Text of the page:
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Update 14th September 2018: This proposal is the version adopted by the EU Parliament on 12th September 2018. Emboldened text denotes an amendment.
Member States should provide that where right holders do not wish to conclude licensing agreements, online content sharing service providers and right holders should cooperate in good faith in order to ensure that unauthorised protected works or other subject matter, are not available on their services.
Cooperation between online content service providers and right holders should not lead to preventing the availability of non-infringing works or other protected subject matter, including those covered by an exception or limitation to copyright.
Members States should ensure that online content sharing service providers referred to in paragraph 1 put in place effective and expeditious complaints and redress mechanisms that are available to users in case the cooperation referred to in paragraph 2a leads to unjustified removals of their content.
Any complaint filed under such mechanisms should be processed without undue delay. Right holders should reasonably justify their decisions to avoid arbitrary dismissal of complaints.
Moreover, in accordance with Directive 95/46/EC, Directive 2002/58/EC and the General Data Protection Regulation, the cooperation should not lead to any identification of individual users nor the processing of their personal data.
Member States should also ensure that users have access to an independent body for the resolution of disputes as well as to a court or another relevant judicial authority to assert the use of an exception or limitation to copyright rules.
As soon as possible after the entry into force of this Directive, the Commission and the Member States should organise dialogues between stakeholders to harmonise and to define best practices.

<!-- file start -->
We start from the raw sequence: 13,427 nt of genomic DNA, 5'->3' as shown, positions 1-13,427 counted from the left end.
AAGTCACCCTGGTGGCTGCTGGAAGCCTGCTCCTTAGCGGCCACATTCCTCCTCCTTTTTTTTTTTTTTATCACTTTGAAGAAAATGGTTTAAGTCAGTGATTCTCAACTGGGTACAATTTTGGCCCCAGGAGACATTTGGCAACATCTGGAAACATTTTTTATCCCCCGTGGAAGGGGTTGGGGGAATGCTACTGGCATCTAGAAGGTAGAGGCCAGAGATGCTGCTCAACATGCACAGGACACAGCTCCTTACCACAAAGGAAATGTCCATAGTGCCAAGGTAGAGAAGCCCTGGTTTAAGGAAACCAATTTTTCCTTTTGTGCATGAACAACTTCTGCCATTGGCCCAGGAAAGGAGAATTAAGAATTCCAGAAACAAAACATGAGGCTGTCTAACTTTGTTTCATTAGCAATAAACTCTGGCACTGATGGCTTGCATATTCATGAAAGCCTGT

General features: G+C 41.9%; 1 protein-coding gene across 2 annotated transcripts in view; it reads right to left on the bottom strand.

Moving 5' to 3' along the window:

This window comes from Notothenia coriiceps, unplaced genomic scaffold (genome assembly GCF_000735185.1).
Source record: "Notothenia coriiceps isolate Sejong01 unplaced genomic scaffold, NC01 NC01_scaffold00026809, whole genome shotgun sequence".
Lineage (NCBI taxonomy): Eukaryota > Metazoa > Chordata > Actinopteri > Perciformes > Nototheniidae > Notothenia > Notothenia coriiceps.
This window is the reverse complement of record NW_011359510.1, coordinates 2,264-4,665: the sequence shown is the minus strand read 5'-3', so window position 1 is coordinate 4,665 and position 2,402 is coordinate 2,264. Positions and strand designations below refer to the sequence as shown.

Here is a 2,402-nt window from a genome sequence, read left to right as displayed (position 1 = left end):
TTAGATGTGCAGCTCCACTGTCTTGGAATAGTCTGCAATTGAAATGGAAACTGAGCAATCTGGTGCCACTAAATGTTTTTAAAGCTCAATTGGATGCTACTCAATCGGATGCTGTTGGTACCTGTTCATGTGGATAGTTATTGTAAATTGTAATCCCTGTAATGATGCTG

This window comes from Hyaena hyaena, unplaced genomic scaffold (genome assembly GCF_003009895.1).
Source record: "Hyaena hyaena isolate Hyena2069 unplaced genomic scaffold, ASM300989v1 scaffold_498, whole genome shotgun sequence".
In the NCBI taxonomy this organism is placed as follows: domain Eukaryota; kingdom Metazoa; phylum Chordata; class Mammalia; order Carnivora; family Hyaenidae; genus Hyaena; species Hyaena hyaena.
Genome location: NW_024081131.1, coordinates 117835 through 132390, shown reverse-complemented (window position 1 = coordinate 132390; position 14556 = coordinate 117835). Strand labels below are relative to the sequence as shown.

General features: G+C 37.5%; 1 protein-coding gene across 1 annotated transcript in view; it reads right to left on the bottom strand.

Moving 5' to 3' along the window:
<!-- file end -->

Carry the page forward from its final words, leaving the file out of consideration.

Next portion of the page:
They should issue guidance to ensure the functioning of licensing agreements and on cooperation between online content sharing service providers and right holders for the use of their works or other subject matter within the meaning of this Directive.
When defining best practices, special account should be taken of fundamental rights, the use of exceptions and limitations. Special focus should also be given to ensuring that the burden on SMEs remains appropriate and that automated blocking of content is avoided.
Member States should ensure that an intermediate mechanism exists enabling service providers and rightholders to find an amicable solution to any dispute arising from the terms of their cooperation agreements.
To that end, Member States should appoint an impartial body with all the relevant competence and experience necessary to assist the parties in the resolution of their dispute.
As a principle, rightholders should always receive fair and appropriate remuneration. Authors and performers who have concluded contracts with intermediaries, such as labels and producers, should receive fair and appropriate remuneration from them, either through individual agreements and/ or collective bargaining agreements, collective management agreements or rules having a similar effect, for example joint remuneration rules.
This remuneration should be mentioned explicitly in the contracts according to each mode of exploitation, including online exploitation. Members States should look into the specificities of each sector and should be allowed to provide that remuneration is deemed fair and appropriate if it is determined in accordance with the collective bargaining or joint remuneration agreement.